ASMAN: September 11, 2001 was not hypothetical, nothing hypothetical at all. RITTER: Don't disgrace the death of those 3,000 people by bringing in Iraq. ASMAN: We know there are people out there willing to do the dirty deed and we also know Saddam Hussein has had contacts with these people in the past. RITTER: No, you don't know that. ASMAN: We know from Czech intelligence. They say that an Iraqi met with Mohammed Atta twice. RITTER: What does the CIA and FBI say? ASMAN: The FBI says the situation is not clear but Czech intelligence says it is. And why it is the only person, only Arab leader that [Usama bin Laden] likes and approves of and speaks highly of is Saddam Hussein, why? RITTER: That's absurd, David. In 1991 Usama bin Laden offered his services to confront Saddam Hussein. He issued a fatwa against Saddam Hussein. ASMAN: We talked to representatives of Al Qaeda here in 1998 shortly after the bombings of those embassies in Africa. The only Arab leader -- I spoke to them personally, the only Arab leader they were willing to praise, not to condemn, was Saddam Hussein. Why? RITTER: Well, I'm just telling you that the fact of the matter is the Iraqi government -- and I'm not an apologist for the Iraqi government, Saddam Hussein is the most brutal dictator I can think of today and I wish he was dead -- but the fact of the matter is Iraq is a secular dictatorship. ASMAN: Exactly. So why it that Saddam Hussein supports this secular individual? RITTER: Well, first of all, I don't think that case has been made. ASMAN: It's been made not only by Usama bin Laden himself but by representatives of Al Qaeda to me personally on air. We've got the tape. I can show it to you. RITTER: I'm not disputing that. ASMAN: You were disputing it. RITTER: I'm not disputing that people have sat before you and said these things. I'm disputing that Al Qaeda is in allegiance with Saddam Hussein. ASMAN: Why shouldn't they be? They both want the destruction of the United States. You don't think they do? RITTER: Let's keep Usama bin Laden out of this conversation -- out of this conversation because I'm not linking him.The rest of the interview is in the same vein. Asman raked Ritter over the coals like a prosecutor. He'd catch him on a point, nail Ritter to the wall on that point, then Ritter would change the subject, and the process would start all over again. By the time the interview was over, Ritter was thoroughly and utterly discredited. Though, of course, the day was just beginning for our little Saddam sympathizer. Ritter hung around a bit, and received another less intense bitchslapping from Bill O'Reilly(sorry, no transcript), who used reports from the Institute of Strategic Studies to nail Ritter on a number of points. It was a shorter interview, and the O'Reilly bitchslapping was a kindler, gentler bitchslapping, but no less effective. I don't have the details off the top of my head, but O'Reilly did nail him on a number of points, and wasn't his usual aggressive self. I have to say he partially redeemed himself for the atrocious job he did on the Pat Roush case. From O'Reilly, Ritter sashayed over to the UN for a hot date with Ashleigh Banfield(again, sorry, no transcript). She nailed him on a few points, and used the words "traitor" and "treason". Ritter then laid into her with a spittle punctuated diatribe about how he was an ex-marine, served in combat, yada yada yada. Of course, Benedict Arnold was a general who served in combat too. When she mentioned the Atrocity to him, and used the word treason, she looked like she could have pulled out a pistol and shot him right then and there. I have to say she showed quite a bit of testicular fortitude last night. Not bad, considering she is also MSNBC's eye candy. After that, it was over to CNN where Aaron Brown let Richard Butler do the bitchslapping for him. Aaron Brown was rather gentle during the whole thing, but Butler was devastating. He nailed Ritter on point a number of times, saying the Ritter was echoing "the rankest of Iraqi propaganda." Another informative exchange:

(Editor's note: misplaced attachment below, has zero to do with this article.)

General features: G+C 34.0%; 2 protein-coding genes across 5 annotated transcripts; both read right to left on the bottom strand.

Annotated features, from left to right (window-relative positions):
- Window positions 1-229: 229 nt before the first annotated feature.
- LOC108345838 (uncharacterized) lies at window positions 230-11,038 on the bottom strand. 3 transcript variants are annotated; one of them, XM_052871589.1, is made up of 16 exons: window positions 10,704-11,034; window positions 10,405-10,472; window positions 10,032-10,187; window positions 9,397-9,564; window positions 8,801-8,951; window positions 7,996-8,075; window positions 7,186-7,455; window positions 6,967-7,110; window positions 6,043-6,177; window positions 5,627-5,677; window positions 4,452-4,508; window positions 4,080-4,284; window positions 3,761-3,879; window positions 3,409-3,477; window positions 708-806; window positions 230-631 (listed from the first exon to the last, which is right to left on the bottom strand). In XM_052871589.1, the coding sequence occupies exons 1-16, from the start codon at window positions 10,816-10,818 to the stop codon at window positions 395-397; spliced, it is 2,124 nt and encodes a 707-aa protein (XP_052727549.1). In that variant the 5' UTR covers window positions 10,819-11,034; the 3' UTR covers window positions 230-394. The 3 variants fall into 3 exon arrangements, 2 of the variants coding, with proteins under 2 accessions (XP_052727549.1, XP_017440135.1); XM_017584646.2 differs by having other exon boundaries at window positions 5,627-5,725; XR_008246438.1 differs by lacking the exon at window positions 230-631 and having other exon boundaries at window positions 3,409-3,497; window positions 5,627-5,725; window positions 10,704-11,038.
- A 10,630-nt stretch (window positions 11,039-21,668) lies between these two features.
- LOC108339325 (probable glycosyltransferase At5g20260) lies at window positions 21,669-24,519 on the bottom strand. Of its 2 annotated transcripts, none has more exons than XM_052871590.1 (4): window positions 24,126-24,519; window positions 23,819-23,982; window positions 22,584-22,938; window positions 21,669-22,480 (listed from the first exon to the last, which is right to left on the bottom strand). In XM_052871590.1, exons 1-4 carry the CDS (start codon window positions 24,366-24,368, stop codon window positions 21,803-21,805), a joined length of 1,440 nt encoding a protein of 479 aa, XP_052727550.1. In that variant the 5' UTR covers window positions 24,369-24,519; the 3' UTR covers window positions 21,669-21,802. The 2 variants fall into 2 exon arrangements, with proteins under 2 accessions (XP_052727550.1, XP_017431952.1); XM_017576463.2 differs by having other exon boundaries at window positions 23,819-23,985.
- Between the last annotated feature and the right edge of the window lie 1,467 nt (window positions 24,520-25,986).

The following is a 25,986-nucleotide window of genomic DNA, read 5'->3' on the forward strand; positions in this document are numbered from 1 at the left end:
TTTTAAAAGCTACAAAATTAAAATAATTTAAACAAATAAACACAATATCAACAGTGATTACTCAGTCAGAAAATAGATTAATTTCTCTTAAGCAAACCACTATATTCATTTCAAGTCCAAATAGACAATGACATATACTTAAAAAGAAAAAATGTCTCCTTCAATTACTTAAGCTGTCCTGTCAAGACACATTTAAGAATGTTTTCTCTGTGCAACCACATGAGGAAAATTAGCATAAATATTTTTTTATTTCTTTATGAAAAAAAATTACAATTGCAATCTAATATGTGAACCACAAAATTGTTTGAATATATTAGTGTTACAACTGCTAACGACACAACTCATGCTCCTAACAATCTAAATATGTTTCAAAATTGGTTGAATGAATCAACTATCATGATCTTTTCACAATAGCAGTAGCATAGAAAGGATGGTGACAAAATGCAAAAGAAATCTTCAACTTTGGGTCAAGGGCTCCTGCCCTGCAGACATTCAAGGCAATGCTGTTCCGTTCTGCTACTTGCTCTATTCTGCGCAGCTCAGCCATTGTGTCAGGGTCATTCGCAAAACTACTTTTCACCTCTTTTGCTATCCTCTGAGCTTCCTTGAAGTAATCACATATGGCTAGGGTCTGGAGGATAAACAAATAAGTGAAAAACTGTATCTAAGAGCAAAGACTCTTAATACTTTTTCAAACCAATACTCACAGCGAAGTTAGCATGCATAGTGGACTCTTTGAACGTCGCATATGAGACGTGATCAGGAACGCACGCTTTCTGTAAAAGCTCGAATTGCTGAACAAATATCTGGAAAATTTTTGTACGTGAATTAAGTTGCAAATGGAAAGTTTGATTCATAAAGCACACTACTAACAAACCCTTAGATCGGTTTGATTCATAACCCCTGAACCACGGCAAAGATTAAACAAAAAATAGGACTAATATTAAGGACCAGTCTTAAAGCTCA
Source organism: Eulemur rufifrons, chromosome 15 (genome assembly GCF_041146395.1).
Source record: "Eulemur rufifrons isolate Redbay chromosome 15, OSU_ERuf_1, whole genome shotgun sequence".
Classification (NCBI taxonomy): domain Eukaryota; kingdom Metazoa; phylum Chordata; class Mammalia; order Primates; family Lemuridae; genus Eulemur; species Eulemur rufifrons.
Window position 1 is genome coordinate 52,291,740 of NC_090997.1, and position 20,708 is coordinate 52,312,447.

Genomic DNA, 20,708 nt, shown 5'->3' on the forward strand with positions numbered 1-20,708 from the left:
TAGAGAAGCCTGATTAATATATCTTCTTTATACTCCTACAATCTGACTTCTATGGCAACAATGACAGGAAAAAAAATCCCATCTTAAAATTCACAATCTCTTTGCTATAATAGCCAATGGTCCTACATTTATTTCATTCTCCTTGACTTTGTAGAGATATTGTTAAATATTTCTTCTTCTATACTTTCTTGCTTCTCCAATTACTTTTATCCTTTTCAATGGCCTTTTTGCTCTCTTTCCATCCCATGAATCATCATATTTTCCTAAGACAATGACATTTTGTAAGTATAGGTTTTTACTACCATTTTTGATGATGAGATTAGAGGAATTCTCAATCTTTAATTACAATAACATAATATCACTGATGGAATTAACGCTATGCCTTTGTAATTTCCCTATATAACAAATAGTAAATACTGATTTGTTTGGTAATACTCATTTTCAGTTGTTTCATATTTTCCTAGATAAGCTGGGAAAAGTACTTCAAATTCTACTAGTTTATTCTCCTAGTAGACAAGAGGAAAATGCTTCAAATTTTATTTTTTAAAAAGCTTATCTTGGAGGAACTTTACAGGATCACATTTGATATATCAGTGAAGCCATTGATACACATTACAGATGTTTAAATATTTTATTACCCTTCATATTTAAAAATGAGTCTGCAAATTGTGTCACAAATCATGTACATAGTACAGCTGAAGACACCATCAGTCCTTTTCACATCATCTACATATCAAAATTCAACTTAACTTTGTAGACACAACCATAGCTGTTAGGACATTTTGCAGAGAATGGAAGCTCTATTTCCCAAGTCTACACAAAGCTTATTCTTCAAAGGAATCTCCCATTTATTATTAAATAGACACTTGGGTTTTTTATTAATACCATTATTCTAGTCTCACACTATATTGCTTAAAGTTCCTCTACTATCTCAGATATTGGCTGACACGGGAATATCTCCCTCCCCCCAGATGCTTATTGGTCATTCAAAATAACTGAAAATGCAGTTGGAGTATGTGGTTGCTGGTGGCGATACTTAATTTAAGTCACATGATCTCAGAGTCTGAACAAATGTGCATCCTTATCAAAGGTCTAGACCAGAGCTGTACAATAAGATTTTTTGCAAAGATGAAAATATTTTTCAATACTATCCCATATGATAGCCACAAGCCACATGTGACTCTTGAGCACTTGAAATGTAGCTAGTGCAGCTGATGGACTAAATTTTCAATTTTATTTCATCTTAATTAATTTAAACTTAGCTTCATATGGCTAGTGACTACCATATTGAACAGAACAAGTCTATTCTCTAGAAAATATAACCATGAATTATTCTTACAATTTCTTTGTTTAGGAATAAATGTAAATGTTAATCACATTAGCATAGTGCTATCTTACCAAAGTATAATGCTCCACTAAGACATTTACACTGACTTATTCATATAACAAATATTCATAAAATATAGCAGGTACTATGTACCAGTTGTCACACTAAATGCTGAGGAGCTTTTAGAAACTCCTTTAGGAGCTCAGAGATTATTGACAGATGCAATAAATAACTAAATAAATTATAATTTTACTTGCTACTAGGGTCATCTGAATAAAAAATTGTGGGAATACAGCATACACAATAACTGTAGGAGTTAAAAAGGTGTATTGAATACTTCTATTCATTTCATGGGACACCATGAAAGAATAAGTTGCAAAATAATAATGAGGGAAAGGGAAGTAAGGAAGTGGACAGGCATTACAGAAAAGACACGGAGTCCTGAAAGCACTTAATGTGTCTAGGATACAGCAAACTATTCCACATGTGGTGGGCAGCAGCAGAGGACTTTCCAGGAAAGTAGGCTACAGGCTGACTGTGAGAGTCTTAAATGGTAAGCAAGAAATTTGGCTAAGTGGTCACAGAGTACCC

RITTER: No, the conversation he is talking about, is that when I pounded on table, and Richard Butler was threatening to shut down the concealment mechanism investigations, and I said, you can't do that, what about the intelligence we have about this, that -- and he said, we can't talk about that here, and I said, Richard you're shutting the program down, so I am going to bring it up in front of everybody, so you can explain why you're terminating... BROWN: He's not telling the truth. RITTER: He's a liar. BROWN: He's a liar. RITTER: He's a liar. BROWN: Mr. Butler? BUTLER: Sorry, who is he calling a liar? BROWN: You. RITTER: You. BUTLER: Oh, I just find that deeply sad. That is so silly. That is so silly. I don't know why on earth Scott is doing what he's doing. I feel, you know, I regret, this is saddened, sorry and silly. He knew very well that Iraq had weapons unaccounted for. The day we had the discussion I was just referring to, he knew that very well. What I fail utterly to understand, is why he's now telling the world that that's not the case. Now when we left Iraq, we filed a final report with the Security Council, that said what was unaccounted for. And we did that in the most extraordinary hostile environment. The Russians in particular, wanted UNSCOM destroyed, they wanted Iraq off the hook. They used all kinds of devices. The Russians today, are very different, by the way. But then, they used all kinds of devices to challenge and question, our final report on the unaccounted for weapons. They demanded an independent inquiry. Now, that inquiry took place. And at the end of that inquiry, even these extraordinarily hostile folks, the Russians, conceded, that yes, there were weapons unaccounted for in Iraq. Now, Scott knew that then, he knows that now. I ask you, Scott, why, are you going about the world saying to people now, that Iraq has no such weapons? Why are you saying... RITTER: Richard what are you saying? BUTLER: ... that we destroyed 95 percent... RITTER: I'm agreeing, that we had weapons unaccounted for. What is he saying. What's he saying. What fabrication is going on here, Richard? BROWN: There's no fabrication, I think there's a very clear question. Why are you going around saying the things that you've been saying about whether or not these weapons were accounted for? Whether they exist, whether they're likely to exist, programs that you said could be put back together in six months. It's been a lot longer than that since inspections are in there. So the question that a lot of people are asking, what are you doing? RITTER: What am I doing, I'm telling the truth. What do you mean, what am I doing?All in all, I have to say I was impressed by just about everybody here. It was one of the rare instances where you see patriotism and journalism work hand in hand. All the journalists in question had knives sharpened, and all of them looked almost gleeful in their willingness to nail Ritter to the wall for his perfidy and propagandizing. Watching the interviews, I have to say I saw absolutely no punches pulled with Ritter in any way, shape or form. I will have to say I didn't catch all of the interviews completely on air, but David Asman of Fox definitely did the best job of the bunch. Ashleigh Banfield, amazingly enough, looked the most angrily patriotic. O'Reilly was the most deadpan. He didn't have the typical demogogic aggression that he usually shows on air, but simply gave Ritter the rope to hang himself. Aaron Brown played most disinterested and neutral, but in reality was letting Butler do the heavy lifting. He only occasionally asked questions himself, but Butler was so devastating that Ritter came off again like a blatant Iraqi propagandist. Which, of course, is what he is.